Whilst all this is going on your DBA team should be working on practise upgrades and optimization. It will take many upgrades to get it right.

5. So you have your Test Plan, Test Scripts and Customizations. We run what we call an Internal UAT. Basically its a UAT but it is carried out by the R12 Upgrade Team, not the user. Try and get an exact copy of Production, upgrade fully, deploy the objects and do the setup. (Be careful to carry out pre and post upgrade steps)

Given that some modules are going to be delivered before others, you may want to do this staged. It’s not ideal but it does compress the overall project time. You will have problems on Payables, and should that hold up your HRMS track? I would argue no.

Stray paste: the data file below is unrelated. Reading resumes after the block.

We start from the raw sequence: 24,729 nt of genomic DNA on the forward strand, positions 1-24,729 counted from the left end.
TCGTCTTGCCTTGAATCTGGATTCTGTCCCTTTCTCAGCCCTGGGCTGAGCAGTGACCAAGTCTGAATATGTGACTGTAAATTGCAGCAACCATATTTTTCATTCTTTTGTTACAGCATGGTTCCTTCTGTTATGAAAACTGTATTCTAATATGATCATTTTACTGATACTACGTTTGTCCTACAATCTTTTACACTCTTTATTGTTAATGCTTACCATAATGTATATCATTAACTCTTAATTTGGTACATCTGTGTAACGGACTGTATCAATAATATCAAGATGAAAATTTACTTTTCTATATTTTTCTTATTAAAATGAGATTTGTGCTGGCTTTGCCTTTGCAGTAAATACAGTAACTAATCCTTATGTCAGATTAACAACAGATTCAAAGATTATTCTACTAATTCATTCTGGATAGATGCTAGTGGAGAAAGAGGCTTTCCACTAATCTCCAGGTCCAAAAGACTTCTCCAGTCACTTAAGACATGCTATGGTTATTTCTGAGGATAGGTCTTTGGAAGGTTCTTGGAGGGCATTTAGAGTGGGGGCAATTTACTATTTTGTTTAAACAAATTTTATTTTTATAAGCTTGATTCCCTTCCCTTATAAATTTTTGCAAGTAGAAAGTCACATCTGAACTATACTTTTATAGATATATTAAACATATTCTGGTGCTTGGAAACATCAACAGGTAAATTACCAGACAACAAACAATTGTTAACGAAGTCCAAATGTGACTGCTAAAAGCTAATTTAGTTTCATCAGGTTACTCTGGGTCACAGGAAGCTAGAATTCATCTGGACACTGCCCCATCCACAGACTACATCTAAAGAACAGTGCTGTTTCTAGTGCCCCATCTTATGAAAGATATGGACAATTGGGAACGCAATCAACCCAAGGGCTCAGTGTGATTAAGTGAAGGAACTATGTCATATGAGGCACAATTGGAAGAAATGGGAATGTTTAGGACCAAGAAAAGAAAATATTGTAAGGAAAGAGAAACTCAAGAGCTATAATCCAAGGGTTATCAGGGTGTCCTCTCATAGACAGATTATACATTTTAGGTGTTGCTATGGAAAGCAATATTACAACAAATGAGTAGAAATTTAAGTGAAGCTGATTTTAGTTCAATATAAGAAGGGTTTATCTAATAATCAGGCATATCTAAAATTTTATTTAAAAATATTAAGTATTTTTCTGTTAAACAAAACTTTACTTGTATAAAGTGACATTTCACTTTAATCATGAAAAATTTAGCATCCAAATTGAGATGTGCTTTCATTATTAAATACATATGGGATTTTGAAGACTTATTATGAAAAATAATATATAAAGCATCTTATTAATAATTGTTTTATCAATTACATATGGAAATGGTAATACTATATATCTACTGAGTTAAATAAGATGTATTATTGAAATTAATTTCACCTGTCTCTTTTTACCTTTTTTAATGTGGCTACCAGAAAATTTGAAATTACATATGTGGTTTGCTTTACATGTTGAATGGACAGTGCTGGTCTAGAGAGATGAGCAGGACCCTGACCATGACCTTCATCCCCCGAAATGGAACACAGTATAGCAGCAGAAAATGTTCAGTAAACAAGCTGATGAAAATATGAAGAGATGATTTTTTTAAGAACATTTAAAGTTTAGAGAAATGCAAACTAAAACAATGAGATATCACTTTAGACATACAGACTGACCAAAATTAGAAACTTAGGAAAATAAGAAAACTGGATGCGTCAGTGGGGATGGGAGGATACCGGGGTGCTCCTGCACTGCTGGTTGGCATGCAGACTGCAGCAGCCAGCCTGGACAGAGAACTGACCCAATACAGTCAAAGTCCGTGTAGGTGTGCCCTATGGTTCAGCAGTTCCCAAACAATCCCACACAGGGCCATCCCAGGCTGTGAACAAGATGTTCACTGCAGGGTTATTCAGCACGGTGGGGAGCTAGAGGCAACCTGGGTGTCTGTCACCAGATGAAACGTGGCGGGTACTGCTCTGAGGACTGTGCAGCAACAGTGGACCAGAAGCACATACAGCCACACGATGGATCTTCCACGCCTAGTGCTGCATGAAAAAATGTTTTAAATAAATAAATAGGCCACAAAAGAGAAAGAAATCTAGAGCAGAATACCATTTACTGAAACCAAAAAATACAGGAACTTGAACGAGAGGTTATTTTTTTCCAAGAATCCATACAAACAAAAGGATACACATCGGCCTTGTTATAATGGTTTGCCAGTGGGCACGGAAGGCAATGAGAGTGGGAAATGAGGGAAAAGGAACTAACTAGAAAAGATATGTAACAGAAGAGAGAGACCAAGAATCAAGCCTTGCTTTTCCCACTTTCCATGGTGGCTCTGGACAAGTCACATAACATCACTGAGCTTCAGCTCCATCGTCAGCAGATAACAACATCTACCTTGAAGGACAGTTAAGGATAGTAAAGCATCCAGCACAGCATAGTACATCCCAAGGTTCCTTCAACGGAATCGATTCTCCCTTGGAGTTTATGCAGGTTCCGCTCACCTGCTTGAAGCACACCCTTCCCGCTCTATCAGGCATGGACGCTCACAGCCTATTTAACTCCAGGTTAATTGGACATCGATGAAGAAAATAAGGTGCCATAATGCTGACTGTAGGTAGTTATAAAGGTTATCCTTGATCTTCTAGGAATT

The point of the Internal UAT is to run through the entire test, as the users would do. This includes external systems such as Legacy, your planning systems, Citibank, or whatever. All bugs should be recorded. (We use a tool called JIRA which is fantastic)

Be particularly careful to look at the upgrade process itself. You should simulate a close on your R11.5.10, reconcile on 11.5.10, then do the upgrade then reconcile again on R12 and make sure the R11.5.10 and R12 add up. This is critical and we found what we think is a major issue on accruals when we did this.